Her research experience combined with exposure and mastery of various techniques as a teaching assistant in a food analysis course enabled her to build a diverse skillset that she uses regularly in her day-to-day work.
She is fairly new to AOCS. She got involved when she started her role at Kalsec in 2020. She has since served as a session co-chair for a joint Lipid Oxidation and Quality/Analytical session at the 2021 AOCS Annual Meeting & Expo and participated in a Young Professional Common Interest Group (YP CIG) mixer. She is excited to continue pursuing involvement with both AOCS and the YP CIG!
What excites you about your work?
As a member of our Discovery team at Kalsec, I have the opportunity to explore current research and novel compounds, technologies, and applications so I’m always learning and absorbing new things. One of the reasons I wanted to work at Kalsec is because of the people.We have a lot of experts that span across many disciplines and not only do I enjoy working with a lot of people I have a great amount of respect for, I also find it really inspiring to be surrounded by people who have the characteristics and skillsets I’m striving to develop in myself.
How do you hope or how has AOCS helped in solving challenges you encounter in your work and/or career?
AOCS does a really nice job with curating and disseminating educational materials. I’ve gotten a lot out of webinars and short courses they offer year-round. When I encounter issues at work where I have questions I can’t answer (especially if it has to do with fats or oils), AOCS is a go-to resource. I’m also looking forward to more networking with other young professionals and industry members at future AOCS meetings and events.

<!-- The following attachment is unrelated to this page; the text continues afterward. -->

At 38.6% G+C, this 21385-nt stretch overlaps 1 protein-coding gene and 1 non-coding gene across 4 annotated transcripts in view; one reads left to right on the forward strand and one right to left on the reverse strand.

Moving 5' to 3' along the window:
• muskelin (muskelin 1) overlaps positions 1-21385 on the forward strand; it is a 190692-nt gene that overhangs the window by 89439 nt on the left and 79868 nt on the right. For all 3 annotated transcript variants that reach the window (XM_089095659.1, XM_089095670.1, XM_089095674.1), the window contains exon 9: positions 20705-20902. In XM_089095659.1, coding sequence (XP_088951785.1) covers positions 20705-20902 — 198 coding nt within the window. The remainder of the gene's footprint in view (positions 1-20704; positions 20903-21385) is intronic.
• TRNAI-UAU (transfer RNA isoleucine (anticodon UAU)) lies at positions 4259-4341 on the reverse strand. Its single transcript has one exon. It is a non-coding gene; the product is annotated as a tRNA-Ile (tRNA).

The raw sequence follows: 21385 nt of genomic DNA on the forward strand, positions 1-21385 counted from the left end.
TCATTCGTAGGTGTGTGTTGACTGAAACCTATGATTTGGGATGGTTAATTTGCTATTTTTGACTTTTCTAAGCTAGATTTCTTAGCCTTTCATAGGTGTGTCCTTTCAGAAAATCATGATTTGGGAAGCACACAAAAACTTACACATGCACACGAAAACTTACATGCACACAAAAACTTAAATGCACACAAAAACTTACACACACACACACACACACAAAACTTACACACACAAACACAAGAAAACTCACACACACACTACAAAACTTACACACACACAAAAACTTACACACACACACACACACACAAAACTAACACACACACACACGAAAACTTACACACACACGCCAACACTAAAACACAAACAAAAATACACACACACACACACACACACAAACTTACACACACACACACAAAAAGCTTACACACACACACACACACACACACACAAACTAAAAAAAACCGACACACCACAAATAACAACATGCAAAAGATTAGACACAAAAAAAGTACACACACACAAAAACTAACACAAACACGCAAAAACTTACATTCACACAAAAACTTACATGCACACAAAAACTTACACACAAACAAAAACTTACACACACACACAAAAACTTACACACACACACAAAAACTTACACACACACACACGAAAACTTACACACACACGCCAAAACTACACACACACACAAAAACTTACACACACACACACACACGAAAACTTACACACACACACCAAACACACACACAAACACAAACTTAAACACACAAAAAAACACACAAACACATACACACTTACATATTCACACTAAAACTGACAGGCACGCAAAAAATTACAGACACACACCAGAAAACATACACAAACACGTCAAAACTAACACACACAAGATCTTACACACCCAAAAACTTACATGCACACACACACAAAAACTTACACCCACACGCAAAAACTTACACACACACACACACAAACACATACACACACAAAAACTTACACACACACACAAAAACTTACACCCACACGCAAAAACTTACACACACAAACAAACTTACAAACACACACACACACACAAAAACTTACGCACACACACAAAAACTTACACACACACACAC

Which year were you the national champion for the Institute of Food Technologists (IFT) college bowl? Could you share that experience?
I got involved with IFT College Bowl as a Sophomore in college at UGA in 2013/2014. I found participating in the team to be super intimidating. I was “practicing” (answer technical food science questions) with graduate students in front of a professor. I felt like I was taking an oral exam once a week in a group setting. I was also the youngest/least educated member of the team.
Over the years we really found a groove together, and I transitioned from undergrad to grad school. I was on the team in some capacity, starting out as a participant, slowly taking on more responsibility, and eventually running the team over a 6-year period. In 2018, our team (of which Sarah Willett, another YP CIG and AOCS member, was also a member!) was very successful, winning the national championship at the IFT annual meeting. Hands down, College Bowl was the best extracurricular I participated in during undergrad and grad school and helped me learn a ton about food science.
Do you have any words of wisdom for other AOCS YP CIG members?
Know your worth and ask for what you want. I think confidence comes easier to some than others, but I think ultimately speaking up, sharing our opinions and letting people know what we want is only going to benefit everyone in the long run.